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5

In my opinion the only voices that can be made cartooney in post is chipmunks, smurfs, and shrunken people voices, absolutely everything else (that I can think of right now) is a matter of great and talented voice-actors. It doesn't matter if it's Bugs Bunny, Donald Duck, Weebl, Bart Simpsons, Stimpy, Schwartzenegger, or perhaps Itchy and Scratchy, it's all ...


4

Helium during the actual voiceover recording. The voiceover talent is pretty much everything, since the delivery speed and cadence can create cartoonish qualities, and that kind of inflection can't be easily "mapped" by DSP. It's a human nuance. Or if you do play with pitch, try altering the formant as well (I know Waves UltrPitch allows for this, I'm ...


3

A classic Sound Ideas 4000 series should help you. http://www.sound-ideas.com/4000.html


3

Ask for a gameplay video showing different scenarios in game and start working on sounds on top of that video. I've found it's much easier in most cases than trying to describe things just with words. Later you can use this video to show the client how you would have implemented the sounds in game. If possible getting an unfinished version of the game could ...


3

The human mouth is capable of more than what people like to think. I suggest vocalizing what you're trying to do through a mic and see if that can be manipulated further with plug-ins to taste, and see if that works out. Otherwise, reversing certain sound effects (like a balloon pop, for example), something very transient, might do the trick for you of ...


3

Start off with slowly run a (damp) finger along a deflated balloon. Then record unrolling a large roll of parcel tape. Fiddle with the pitch of each sound, EQ them, put them together, and you should have something good, or at least good for a basis.


3

If you want classic, but slightly recognizable cartoon effects: http://www.sound-ideas.com/hb.html


2

This, too: Warner Brothers. http://www.sound-ideas.com/wb.html


2

Hi, this is another sfx library that is good: http://www.sound-ideas.com/rocky.html


2

It is partly due to the voice being mixed differently, but also comes from how the voice is recorded - controlled conditions in the studio, using a large diaphragm condenser with the actor close-in. Recording like this gives more bass and nice crisp highs in the tone of the voice. If you compare that to the way dialog on set is recorded - with a boom, from a ...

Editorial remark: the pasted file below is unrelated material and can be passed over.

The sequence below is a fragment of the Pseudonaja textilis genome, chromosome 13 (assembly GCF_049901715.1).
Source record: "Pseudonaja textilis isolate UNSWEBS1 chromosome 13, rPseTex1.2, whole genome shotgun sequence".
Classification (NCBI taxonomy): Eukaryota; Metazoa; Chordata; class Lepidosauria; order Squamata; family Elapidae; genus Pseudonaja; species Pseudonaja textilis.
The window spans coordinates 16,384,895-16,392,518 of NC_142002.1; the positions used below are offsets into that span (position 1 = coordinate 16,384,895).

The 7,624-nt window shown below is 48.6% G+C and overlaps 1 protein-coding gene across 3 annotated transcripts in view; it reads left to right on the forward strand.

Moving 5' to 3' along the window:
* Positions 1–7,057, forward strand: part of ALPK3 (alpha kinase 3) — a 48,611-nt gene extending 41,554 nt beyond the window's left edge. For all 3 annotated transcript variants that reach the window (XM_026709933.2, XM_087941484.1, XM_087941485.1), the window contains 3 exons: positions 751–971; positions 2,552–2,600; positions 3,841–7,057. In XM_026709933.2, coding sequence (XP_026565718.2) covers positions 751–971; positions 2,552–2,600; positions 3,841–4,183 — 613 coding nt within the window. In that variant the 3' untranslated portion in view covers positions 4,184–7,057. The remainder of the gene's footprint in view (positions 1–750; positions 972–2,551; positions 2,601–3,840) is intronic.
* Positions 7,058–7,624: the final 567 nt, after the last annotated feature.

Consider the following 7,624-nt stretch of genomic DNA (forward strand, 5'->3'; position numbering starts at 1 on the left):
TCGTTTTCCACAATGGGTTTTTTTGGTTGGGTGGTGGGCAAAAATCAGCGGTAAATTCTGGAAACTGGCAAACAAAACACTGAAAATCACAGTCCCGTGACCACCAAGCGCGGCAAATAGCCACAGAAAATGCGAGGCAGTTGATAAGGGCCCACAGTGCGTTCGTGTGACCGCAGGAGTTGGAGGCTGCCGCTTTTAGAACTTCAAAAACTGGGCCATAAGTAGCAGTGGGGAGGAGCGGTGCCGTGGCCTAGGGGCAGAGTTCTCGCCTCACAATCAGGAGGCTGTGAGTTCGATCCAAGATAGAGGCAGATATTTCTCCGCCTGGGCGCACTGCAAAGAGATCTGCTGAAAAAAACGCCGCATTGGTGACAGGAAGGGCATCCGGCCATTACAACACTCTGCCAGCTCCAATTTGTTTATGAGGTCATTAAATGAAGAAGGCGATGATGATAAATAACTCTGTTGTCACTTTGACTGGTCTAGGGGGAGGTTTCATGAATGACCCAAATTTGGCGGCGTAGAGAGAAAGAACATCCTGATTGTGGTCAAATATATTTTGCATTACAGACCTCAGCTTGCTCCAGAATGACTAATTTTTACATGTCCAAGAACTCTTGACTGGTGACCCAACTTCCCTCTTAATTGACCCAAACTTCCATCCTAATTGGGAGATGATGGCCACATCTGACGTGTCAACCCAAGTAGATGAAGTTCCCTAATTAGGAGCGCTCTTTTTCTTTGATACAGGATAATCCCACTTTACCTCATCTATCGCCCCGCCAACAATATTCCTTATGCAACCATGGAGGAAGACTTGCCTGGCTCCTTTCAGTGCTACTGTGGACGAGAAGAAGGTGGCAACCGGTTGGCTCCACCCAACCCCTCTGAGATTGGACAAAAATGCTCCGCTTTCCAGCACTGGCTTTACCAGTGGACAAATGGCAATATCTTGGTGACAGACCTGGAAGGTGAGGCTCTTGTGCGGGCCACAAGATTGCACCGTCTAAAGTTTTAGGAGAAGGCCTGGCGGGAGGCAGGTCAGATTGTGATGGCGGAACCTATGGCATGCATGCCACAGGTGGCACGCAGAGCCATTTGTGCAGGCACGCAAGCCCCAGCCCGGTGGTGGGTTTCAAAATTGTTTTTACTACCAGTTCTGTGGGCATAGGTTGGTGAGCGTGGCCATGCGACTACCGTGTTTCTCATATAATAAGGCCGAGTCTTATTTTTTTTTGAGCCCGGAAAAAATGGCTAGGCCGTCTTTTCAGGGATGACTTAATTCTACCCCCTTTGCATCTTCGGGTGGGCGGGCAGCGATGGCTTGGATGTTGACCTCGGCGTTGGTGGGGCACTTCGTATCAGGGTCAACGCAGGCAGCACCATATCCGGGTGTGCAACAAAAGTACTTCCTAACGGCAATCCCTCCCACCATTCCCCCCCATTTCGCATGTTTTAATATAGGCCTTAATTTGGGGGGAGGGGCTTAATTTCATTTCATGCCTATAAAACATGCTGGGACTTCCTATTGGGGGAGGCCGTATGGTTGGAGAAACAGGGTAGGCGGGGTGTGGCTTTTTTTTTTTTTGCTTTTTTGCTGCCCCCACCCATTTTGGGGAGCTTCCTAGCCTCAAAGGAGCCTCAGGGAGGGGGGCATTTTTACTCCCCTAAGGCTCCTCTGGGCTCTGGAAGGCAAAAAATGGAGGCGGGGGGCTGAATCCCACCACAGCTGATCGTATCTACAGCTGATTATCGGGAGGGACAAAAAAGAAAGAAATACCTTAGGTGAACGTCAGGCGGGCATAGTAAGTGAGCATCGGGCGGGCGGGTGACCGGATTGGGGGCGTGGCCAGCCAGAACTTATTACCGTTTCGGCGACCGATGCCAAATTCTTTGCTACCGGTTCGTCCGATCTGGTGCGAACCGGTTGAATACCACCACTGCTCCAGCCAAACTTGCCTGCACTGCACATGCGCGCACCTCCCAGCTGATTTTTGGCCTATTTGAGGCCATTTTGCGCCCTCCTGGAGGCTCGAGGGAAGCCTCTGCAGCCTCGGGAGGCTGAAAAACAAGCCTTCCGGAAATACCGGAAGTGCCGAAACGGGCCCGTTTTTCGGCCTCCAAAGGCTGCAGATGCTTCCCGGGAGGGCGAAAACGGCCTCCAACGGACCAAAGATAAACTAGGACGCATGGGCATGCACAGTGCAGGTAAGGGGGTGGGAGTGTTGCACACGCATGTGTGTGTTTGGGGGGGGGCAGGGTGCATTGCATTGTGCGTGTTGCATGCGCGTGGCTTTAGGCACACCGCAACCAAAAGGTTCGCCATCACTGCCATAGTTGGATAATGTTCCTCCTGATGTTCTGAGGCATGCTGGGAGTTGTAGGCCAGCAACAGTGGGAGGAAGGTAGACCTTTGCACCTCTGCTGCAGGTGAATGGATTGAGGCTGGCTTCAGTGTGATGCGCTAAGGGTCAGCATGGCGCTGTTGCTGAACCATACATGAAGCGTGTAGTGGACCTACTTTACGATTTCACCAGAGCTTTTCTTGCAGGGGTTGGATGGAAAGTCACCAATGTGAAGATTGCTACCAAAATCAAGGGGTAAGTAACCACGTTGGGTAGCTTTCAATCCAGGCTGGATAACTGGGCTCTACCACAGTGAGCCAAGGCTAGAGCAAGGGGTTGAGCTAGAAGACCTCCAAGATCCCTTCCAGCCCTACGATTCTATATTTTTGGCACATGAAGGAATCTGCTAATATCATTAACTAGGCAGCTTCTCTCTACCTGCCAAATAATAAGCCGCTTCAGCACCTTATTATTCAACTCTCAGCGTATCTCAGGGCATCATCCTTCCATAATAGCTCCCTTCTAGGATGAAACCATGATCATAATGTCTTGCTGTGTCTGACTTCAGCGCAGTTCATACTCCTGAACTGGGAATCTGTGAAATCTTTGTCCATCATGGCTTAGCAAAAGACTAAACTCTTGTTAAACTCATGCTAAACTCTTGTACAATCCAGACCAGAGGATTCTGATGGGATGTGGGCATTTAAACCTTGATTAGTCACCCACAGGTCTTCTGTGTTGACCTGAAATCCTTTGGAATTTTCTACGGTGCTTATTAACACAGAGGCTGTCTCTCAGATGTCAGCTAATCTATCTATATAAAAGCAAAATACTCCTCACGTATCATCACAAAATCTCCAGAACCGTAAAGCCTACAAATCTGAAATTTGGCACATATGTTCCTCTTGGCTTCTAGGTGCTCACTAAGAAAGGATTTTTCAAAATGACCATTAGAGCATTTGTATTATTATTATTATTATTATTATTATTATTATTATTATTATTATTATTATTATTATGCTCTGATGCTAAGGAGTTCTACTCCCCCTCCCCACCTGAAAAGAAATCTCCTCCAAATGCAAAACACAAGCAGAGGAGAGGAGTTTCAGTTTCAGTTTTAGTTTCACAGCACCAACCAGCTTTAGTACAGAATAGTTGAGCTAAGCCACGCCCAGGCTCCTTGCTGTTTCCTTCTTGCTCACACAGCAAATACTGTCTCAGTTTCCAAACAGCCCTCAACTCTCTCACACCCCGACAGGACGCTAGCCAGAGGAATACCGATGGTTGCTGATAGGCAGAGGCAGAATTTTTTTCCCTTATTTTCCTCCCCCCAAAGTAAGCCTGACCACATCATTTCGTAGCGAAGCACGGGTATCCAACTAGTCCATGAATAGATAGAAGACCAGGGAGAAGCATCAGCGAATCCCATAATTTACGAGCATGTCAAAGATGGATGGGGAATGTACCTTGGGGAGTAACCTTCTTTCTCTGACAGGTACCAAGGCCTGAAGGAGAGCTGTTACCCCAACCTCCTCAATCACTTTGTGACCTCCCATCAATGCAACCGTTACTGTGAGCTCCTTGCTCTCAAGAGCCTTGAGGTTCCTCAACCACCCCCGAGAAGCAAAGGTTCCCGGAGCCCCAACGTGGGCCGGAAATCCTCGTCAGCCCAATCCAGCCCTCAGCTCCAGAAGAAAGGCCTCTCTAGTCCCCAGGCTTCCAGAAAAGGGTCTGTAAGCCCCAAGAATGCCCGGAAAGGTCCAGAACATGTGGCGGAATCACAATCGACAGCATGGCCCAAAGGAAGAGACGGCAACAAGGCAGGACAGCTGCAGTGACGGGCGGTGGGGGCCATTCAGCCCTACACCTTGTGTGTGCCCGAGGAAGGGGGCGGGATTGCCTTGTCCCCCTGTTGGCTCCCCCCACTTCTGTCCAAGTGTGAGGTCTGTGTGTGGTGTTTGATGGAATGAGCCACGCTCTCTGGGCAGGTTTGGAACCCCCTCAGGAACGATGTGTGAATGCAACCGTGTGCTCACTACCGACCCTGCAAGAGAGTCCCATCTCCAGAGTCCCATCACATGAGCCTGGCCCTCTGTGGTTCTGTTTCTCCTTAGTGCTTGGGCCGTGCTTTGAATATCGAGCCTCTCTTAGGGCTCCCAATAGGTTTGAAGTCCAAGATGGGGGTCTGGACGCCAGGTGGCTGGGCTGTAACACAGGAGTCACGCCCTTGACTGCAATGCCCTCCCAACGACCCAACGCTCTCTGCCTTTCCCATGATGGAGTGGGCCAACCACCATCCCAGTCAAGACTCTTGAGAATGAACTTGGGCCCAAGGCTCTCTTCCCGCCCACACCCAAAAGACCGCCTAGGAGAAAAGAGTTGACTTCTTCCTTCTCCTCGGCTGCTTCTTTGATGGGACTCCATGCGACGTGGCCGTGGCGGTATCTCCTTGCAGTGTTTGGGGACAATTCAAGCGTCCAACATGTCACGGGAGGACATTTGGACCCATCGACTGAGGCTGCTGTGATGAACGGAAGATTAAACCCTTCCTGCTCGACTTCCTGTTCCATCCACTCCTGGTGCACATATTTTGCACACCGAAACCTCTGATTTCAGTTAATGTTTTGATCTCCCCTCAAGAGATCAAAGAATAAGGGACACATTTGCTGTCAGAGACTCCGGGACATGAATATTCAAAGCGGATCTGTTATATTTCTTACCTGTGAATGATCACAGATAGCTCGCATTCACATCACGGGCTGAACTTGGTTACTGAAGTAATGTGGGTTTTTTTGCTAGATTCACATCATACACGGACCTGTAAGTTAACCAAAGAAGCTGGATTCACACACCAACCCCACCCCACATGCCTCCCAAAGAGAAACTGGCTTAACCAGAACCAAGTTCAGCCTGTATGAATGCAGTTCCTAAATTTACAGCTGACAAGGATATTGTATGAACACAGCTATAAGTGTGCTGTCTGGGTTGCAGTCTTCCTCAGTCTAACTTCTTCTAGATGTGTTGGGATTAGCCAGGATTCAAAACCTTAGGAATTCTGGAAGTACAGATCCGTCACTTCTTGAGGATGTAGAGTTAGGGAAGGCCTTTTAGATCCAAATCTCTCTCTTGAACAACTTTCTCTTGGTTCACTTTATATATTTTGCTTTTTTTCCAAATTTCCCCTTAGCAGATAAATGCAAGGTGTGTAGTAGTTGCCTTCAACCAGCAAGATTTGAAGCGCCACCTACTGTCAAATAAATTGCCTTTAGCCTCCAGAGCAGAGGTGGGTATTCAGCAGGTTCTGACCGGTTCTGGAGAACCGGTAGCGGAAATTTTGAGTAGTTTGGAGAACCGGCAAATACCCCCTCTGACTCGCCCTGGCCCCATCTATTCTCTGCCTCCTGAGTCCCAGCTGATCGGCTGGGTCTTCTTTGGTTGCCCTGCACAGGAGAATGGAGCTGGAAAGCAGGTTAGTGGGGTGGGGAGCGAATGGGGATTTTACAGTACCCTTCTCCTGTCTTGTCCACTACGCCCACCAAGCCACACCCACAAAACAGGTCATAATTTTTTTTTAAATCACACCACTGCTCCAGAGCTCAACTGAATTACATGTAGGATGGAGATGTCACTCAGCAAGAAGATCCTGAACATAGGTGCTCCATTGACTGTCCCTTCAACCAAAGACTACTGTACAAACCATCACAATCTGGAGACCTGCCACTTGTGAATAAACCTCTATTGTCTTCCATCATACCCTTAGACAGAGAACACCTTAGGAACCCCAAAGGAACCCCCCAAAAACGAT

1

The audience also has an opinion nowadays and the typical slapstick sounds stick out because of over usage. It depends on the scene/setting ofcourse. I've never used those type of sounds and always try to create something new for cartoonish SFX. It works just as well (or better) and keeps things interesting for me, the client and the audience.


1

I always say, when in doubt supply options. I'm not sure if that will completely help your problem. But just offer lots of options when it comes to sound design elements.


1

Ask them for a few (like 3) references for games they are playing that are roughly similar to the game they are making. Go play those games and make video captures. Copy some of the key sounds you think would work from the reference games. Use these copies as a starting point for your new original work. Keep in mind that everyone needs to hear the sounds in ...


1

The best advice I can give is to ask questions. As a sound designer, you are the subject matter expert when it comes to designing a sound, not the client. The client may very well not know what they want. Ask about what the purpose of the sound is. Provide feedback and ideas on how that need can be met. Listen to their responses and flush out what it is ...


1

Do yourself a big favor and Google Treg Brown and Jimmy MacDonald. It's worth the time :)


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